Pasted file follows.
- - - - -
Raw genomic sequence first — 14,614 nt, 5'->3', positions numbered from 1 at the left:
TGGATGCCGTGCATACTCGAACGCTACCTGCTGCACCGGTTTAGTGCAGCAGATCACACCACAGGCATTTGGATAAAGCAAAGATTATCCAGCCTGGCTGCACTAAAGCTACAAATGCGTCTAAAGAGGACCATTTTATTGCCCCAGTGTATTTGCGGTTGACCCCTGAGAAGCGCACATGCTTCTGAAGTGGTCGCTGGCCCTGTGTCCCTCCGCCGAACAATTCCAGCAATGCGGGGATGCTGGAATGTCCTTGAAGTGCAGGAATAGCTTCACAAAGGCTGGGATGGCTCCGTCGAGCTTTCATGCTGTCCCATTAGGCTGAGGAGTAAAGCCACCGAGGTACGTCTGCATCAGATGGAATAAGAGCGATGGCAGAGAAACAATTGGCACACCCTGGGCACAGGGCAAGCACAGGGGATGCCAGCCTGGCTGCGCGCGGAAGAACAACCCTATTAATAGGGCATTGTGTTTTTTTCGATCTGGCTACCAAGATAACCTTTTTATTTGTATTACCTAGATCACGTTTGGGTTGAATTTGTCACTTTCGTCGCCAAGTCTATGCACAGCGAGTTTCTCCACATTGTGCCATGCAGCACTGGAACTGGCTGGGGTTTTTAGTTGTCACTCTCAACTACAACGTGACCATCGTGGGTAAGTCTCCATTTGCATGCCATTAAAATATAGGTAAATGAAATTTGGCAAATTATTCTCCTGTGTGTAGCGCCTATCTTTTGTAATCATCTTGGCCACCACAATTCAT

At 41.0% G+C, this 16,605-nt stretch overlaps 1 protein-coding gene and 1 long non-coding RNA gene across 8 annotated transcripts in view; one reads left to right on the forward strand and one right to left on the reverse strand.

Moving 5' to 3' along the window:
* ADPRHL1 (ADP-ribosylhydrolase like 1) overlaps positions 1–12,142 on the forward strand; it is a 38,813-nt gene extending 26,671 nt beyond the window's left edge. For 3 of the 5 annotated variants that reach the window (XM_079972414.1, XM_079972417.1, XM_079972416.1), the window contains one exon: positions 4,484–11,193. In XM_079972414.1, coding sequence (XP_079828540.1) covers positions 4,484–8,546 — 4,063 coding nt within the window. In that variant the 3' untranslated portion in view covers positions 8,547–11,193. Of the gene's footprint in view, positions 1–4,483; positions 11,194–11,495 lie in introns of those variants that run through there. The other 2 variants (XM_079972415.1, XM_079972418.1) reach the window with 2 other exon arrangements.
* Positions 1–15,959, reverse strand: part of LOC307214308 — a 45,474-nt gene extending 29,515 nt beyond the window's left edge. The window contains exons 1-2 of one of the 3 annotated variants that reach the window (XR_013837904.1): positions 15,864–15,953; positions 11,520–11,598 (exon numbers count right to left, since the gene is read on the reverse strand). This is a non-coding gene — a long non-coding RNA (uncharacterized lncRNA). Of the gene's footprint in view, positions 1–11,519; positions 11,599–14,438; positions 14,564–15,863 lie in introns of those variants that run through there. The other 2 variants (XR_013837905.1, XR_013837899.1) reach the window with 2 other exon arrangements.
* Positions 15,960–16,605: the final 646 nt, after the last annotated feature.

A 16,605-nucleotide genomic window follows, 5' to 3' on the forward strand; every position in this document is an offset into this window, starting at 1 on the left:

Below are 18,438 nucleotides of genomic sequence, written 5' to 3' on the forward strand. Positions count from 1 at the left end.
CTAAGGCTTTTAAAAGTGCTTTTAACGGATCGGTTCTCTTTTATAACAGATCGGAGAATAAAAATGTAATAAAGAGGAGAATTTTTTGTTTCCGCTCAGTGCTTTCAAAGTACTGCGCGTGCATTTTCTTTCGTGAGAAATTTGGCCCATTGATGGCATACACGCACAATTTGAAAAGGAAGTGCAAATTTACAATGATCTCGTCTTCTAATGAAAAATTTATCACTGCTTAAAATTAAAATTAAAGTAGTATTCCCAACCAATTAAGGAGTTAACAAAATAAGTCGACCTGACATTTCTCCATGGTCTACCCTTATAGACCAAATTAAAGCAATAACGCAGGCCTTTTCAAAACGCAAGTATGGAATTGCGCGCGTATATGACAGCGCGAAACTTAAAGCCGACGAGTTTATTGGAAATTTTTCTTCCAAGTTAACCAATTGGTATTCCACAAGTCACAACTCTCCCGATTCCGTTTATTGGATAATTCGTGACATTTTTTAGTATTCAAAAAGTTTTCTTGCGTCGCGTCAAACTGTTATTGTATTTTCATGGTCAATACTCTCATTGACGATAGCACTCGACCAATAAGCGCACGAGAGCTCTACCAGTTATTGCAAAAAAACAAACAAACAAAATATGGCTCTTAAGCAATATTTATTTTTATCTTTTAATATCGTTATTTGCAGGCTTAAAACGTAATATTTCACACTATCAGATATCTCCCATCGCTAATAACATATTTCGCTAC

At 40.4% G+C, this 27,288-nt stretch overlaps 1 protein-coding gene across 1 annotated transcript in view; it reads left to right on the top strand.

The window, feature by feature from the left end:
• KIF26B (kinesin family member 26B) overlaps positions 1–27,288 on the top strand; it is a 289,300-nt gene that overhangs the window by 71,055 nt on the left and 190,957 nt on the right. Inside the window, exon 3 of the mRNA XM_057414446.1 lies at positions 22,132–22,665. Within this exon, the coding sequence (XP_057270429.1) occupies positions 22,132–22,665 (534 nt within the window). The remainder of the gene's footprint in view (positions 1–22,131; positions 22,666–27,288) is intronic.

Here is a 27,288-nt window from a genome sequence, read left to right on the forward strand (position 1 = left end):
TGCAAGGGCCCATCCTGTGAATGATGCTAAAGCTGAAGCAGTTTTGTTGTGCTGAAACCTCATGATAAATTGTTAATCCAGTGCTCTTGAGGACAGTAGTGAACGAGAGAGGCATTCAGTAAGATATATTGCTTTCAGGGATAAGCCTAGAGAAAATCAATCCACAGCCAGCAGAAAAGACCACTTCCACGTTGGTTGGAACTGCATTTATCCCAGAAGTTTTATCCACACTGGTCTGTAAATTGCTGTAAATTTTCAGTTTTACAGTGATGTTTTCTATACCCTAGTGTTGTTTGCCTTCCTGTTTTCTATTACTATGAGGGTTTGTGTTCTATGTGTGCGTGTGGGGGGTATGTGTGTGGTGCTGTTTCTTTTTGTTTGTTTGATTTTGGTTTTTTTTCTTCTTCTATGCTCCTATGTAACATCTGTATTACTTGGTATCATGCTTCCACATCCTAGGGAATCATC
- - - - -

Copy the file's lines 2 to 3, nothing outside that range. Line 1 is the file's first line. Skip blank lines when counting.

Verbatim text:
TGGATGCCGTGCATACTCGAACGCTACCTGCTGCACCGGTTTAGTGCAGCAGATCACACCACAGGCATTTGGATAAAGCAAAGATTATCCAGCCTGGCTGCACTAAAGCTACAAATGCGTCTAAAGAGGACCATTTTATTGCCCCAGTGTATTTGCGGTTGACCCCTGAGAAGCGCACATGCTTCTGAAGTGGTCGCTGGCCCTGTGTCCCTCCGCCGAACAATTCCAGCAATGCGGGGATGCTGGAATGTCCTTGAAGTGCAGGAATAGCTTCACAAAGGCTGGGATGGCTCCGTCGAGCTTTCATGCTGTCCCATTAGGCTGAGGAGTAAAGCCACCGAGGTACGTCTGCATCAGATGGAATAAGAGCGATGGCAGAGAAACAATTGGCACACCCTGGGCACAGGGCAAGCACAGGGGATGCCAGCCTGGCTGCGCGCGGAAGAACAACCCTATTAATAGGGCATTGTGTTTTTTTCGATCTGGCTACCAAGATAACCTTTTTATTTGTATTACCTAGATCACGTTTGGGTTGAATTTGTCACTTTCGTCGCCAAGTCTATGCACAGCGAGTTTCTCCACATTGTGCCATGCAGCACTGGAACTGGCTGGGGTTTTTAGTTGTCACTCTCAACTACAACGTGACCATCGTGGGTAAGTCTCCATTTGCATGCCATTAAAATATAGGTAAATGAAATTTGGCAAATTATTCTCCTGTGTGTAGCGCCTATCTTTTGTAATCATCTTGGCCACCACAATTCAT

At 41.0% G+C, this 16,605-nt stretch overlaps 1 protein-coding gene and 1 long non-coding RNA gene across 8 annotated transcripts in view; one reads left to right on the forward strand and one right to left on the reverse strand.